Communication is extremely important to the success of your immigration case. Ask your immigration attorney the plan for communication. Will they contact you by phone or email? What is the protocol if the attorney is out of the office? What is the expected window of time you can expect your attorney to follow up after you contact them? Make sure you have an agreed upon system for staying in touch and what days and times work with your schedule and if possible set a standing meeting for at least once a month to discuss progress and updates.
Question 7: What is the expected timeline for my case?
Ask your immigration attorney what the anticipated timeline for the process as whole will be as well as how long each part of the process will take. This will assist you in making plans in anticipation of moving forward with your immigration case. The immigration process can be unexpectedly delayed at times for various reasons which is why it is so important to communicate regularly with your immigration attorney as noted above.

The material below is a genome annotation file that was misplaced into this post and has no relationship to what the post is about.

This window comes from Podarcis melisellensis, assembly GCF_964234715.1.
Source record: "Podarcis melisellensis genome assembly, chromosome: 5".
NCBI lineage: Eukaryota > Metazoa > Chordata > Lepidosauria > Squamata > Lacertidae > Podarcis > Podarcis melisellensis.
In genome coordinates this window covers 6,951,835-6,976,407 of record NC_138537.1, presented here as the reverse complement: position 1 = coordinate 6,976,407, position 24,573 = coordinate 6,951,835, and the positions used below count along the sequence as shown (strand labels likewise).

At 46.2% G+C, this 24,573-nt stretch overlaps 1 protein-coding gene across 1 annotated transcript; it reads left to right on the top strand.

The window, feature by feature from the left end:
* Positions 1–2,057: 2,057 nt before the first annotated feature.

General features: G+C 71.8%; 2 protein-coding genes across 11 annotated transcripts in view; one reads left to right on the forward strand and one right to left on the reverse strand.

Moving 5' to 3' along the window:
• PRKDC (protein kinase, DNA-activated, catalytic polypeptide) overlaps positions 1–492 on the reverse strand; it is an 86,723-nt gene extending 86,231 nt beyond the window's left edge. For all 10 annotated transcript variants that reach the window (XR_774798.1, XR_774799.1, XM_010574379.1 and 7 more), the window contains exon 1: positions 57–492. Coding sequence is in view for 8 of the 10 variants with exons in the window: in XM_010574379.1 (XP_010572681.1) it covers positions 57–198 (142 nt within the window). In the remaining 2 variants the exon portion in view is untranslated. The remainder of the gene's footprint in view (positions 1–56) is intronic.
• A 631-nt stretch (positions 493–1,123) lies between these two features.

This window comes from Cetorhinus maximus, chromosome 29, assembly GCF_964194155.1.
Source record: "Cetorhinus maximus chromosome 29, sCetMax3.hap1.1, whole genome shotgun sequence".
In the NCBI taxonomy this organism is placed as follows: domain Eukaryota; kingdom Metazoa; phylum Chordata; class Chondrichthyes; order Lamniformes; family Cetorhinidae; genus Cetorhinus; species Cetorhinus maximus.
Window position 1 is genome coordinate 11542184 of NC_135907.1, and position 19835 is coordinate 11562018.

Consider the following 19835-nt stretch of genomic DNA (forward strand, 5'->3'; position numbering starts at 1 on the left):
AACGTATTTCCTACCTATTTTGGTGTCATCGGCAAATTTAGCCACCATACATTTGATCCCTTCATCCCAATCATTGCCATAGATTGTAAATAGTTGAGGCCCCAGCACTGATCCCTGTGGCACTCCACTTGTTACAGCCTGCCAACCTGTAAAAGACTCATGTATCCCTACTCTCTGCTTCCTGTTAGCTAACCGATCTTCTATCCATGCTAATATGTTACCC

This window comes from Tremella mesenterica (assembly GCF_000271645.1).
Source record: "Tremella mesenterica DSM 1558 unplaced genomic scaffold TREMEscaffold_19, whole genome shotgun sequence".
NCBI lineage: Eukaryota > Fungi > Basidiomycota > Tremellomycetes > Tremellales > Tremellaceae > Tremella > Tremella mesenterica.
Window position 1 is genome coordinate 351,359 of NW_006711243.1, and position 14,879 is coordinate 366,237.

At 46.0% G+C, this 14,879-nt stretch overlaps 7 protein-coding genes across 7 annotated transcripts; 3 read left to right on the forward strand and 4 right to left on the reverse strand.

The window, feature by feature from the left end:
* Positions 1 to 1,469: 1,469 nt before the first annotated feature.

Question 8: What is the cost?
It is important to ask your immigration attorney the anticipated costs associated with your case. Your immigration attorney will know the anticipated time it will take and various court and filing fees associated with your case.
What Else Should I Talk To My Immigration Lawyer About?
You should talk to you lawyer about important immigration processing information. We have outlined several important topics below:
- When you want to file for a Family Based Immigrant VISA you must:
- File an I-130 visa petition with the USCIS on behalf of your relative.
- Family members must be a U.S. Citizen or Lawful Permanent Resident in the U.S. and must be able to provide the necessary documentation.
- Applicable sponsor (family member/relative) must prove that they can support you at 125% above the mandated poverty line – affidavit of support.